Shakespeare and the Renaissance Concept of Honor

Shakespeare and the Renaissance Concept of Honor

Shakespeare and the Renaissance Concept of Honor

Shakespeare and the Renaissance Concept of Honor

Excerpt

This book stems from a thesis presented to the Department of English of Harvard University in 1950. In quoting Shakespeare, I have used The Complete Works of Shakespeare, edited by George Lyman Kittredge. I have modernized the spelling of a few words in order to help the reader grasp quickly the meaning of the many passages which are rendered in Elizabethan or Jacobean English. "Receyued," for example, becomes more readily recognizable as "Received." (The archaic u is replaced with the modern v, the I with a y and vice versa, the I with a j, and the modern form of s is used. Otherwise I have left the archaic spelling untouched in order to preserve the integrity of the original passages.)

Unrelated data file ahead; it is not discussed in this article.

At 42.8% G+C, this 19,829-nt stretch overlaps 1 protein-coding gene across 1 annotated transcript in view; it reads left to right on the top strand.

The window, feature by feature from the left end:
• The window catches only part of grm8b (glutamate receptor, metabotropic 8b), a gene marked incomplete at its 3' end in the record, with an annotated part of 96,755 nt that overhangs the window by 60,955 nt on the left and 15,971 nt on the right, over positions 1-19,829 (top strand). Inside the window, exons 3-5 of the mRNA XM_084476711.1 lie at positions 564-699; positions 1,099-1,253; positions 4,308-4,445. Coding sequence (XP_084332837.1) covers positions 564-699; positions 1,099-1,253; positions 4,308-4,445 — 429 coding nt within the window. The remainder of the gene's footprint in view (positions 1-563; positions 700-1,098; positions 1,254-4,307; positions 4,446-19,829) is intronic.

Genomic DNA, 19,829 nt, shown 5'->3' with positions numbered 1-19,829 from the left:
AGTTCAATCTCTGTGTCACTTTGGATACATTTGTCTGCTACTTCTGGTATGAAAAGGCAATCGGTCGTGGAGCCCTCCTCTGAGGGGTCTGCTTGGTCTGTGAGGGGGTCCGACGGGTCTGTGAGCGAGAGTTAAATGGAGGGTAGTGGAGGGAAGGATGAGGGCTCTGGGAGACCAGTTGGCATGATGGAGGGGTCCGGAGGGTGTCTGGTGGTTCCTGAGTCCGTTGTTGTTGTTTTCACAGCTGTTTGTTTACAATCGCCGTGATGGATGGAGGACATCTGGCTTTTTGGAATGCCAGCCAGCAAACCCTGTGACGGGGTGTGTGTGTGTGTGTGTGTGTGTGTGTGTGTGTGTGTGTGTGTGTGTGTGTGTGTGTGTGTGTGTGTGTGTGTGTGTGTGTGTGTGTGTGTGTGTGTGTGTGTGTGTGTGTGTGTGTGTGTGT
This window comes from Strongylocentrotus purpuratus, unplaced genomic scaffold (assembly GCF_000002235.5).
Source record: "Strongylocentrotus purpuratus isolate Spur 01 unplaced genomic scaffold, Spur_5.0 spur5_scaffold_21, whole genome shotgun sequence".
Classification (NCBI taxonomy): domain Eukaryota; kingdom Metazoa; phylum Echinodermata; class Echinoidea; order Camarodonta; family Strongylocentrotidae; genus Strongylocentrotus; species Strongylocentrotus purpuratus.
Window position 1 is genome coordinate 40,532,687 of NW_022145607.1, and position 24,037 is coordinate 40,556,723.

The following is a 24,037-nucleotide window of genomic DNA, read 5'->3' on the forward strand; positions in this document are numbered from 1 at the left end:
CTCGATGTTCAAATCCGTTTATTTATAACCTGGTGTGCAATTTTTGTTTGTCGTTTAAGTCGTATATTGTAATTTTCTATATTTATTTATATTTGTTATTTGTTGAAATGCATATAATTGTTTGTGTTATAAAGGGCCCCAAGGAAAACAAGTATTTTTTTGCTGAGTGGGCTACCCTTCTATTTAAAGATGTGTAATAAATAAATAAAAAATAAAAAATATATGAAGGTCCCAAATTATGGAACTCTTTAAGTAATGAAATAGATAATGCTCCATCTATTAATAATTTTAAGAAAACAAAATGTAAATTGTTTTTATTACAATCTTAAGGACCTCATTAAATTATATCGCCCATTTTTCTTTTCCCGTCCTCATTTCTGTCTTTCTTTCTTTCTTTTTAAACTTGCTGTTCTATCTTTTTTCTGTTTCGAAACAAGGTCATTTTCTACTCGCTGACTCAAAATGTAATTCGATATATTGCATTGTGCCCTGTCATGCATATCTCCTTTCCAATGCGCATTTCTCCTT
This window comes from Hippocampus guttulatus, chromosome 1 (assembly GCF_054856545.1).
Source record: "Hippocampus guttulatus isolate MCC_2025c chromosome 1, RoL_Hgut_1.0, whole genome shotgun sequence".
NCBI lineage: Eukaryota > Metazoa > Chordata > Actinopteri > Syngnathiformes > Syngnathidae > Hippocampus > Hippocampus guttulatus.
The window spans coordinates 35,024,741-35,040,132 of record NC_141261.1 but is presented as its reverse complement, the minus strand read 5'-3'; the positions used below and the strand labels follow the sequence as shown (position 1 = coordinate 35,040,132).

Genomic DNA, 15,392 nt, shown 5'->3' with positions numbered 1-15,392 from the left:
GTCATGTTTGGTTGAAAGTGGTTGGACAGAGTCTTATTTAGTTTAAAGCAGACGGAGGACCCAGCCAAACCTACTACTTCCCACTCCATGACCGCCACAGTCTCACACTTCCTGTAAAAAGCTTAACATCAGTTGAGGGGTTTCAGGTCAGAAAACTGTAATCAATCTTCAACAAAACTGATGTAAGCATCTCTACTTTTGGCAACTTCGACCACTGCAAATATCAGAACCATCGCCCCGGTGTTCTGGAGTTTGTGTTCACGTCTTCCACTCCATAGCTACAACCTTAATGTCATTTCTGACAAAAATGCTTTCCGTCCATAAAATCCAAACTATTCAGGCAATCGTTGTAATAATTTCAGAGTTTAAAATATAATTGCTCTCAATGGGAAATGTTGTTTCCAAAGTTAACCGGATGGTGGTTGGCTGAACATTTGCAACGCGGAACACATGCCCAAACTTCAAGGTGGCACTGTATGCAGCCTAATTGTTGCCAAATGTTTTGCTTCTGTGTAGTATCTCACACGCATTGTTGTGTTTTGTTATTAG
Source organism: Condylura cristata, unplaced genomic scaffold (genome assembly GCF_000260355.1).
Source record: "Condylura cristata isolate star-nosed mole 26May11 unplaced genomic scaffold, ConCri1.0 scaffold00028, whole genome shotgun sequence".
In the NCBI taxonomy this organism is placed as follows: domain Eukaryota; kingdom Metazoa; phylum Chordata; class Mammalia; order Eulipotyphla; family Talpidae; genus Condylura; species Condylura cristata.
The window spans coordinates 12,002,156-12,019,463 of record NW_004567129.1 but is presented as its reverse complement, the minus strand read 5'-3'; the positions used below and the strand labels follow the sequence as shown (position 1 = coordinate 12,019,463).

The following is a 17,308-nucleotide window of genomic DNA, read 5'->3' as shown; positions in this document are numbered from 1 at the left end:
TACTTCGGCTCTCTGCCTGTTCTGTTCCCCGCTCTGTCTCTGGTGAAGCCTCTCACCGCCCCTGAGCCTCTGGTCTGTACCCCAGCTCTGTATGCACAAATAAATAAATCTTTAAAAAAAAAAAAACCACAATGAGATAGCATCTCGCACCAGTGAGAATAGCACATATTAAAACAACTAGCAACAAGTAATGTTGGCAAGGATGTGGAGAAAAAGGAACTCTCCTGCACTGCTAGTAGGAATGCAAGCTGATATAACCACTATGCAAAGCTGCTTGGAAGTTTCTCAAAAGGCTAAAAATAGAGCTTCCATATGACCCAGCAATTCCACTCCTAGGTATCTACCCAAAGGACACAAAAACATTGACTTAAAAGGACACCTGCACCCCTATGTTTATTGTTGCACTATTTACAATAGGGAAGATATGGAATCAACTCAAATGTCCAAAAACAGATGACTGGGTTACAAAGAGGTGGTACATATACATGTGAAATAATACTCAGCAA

I have used the Loeb Library edition of the basic classical works by Plato, Aristotle, and Cicero so that the passages cited can be easily compared with the original Greek or Latin version. In the case of Elyot The Gouernour, Castiglione The Courtier, and Florio translation of Montaigne Essays, I have used the excellent Everyman's Library reprints of the early editions, since many readers may possess these books. They are among the few of the innumerable works on Renaissance moral philosophy still read today. I have also used, where possible, the Great Books of the Western World, edited by Robert Maynard Hutchins and published by the Encyclopedia Britannica. The first volume (The Syntopicon) includes a discussion of the concept of honor as one of the germinal ideas which have had a decisive influence on the shaping of Western culture.

It is impossible for me to acknowledge adequately my debt to all those who have contributed, directly or indirectly, to the shaping of the ideas which have gone into this book. But since my subject is honor, it is particularly important that I give credit to the deserving--to use the idiom of the Renaissance moralists. A partial list of acknowledgments must include: Professors I. J. Kapstein of Brown, S. F. Johnson of Columbia . . .

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